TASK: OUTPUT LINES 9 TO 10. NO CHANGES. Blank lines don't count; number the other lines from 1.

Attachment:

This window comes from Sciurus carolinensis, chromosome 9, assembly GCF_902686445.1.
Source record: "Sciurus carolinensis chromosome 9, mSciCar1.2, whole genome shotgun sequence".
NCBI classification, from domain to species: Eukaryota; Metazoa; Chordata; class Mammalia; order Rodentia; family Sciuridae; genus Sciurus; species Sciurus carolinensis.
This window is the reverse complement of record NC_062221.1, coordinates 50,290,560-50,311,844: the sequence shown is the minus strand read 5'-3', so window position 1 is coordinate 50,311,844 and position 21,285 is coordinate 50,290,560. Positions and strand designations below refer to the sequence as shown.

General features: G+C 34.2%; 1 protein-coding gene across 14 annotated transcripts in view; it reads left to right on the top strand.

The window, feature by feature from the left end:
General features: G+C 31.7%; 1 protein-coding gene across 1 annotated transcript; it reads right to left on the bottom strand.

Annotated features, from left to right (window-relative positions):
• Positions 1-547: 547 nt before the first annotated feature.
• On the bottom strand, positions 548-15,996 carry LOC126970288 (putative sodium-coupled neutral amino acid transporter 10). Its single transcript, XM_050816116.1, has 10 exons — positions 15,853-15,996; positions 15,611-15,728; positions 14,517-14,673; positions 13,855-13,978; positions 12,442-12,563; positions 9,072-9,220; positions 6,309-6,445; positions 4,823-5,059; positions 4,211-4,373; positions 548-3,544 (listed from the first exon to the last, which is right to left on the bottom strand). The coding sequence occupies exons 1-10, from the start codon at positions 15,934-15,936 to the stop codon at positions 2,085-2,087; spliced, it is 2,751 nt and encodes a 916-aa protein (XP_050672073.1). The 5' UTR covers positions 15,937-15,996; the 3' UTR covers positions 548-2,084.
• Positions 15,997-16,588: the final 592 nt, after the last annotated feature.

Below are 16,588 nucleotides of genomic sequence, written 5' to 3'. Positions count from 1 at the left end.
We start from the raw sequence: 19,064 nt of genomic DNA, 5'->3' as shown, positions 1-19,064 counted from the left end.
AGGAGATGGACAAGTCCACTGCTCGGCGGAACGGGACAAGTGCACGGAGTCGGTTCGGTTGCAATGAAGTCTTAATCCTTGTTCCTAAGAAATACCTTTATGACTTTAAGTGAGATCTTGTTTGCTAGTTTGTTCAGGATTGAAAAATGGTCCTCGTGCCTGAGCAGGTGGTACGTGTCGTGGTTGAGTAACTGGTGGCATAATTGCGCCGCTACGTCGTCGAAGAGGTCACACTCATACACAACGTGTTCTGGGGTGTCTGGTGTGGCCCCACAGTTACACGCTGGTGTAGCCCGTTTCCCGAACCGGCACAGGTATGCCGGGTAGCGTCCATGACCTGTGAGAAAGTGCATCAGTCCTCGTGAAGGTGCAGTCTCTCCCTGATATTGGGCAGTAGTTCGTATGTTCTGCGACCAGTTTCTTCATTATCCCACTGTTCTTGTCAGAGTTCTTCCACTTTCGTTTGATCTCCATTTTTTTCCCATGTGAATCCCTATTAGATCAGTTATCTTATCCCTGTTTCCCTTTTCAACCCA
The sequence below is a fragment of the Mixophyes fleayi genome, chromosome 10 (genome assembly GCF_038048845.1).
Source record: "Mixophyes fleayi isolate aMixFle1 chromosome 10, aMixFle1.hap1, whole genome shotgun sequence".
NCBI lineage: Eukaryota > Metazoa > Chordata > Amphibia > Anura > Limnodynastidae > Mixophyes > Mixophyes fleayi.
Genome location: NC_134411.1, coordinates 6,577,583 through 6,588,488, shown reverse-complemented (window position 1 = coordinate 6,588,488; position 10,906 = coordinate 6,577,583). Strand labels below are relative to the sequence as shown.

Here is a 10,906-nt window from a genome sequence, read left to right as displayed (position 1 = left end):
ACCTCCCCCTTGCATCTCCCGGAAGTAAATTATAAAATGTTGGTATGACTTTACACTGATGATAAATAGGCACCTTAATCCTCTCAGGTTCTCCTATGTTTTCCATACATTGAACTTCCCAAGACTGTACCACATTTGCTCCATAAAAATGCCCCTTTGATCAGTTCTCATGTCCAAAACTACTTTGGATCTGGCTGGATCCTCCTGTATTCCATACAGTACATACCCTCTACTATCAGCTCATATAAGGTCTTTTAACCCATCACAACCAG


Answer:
• Positions 1-547: 547 nt before the first annotated feature.
• On the bottom strand, positions 548-15,996 carry LOC126970288 (putative sodium-coupled neutral amino acid transporter 10). Its single transcript, XM_050816116.1, has 10 exons — positions 15,853-15,996; positions 15,611-15,728; positions 14,517-14,673; positions 13,855-13,978; positions 12,442-12,563; positions 9,072-9,220; positions 6,309-6,445; positions 4,823-5,059; positions 4,211-4,373; positions 548-3,544 (listed from the first exon to the last, which is right to left on the bottom strand). The coding sequence occupies exons 1-10, from the start codon at positions 15,934-15,936 to the stop codon at positions 2,085-2,087; spliced, it is 2,751 nt and encodes a 916-aa protein (XP_050672073.1). The 5' UTR covers positions 15,937-15,996; the 3' UTR covers positions 548-2,084.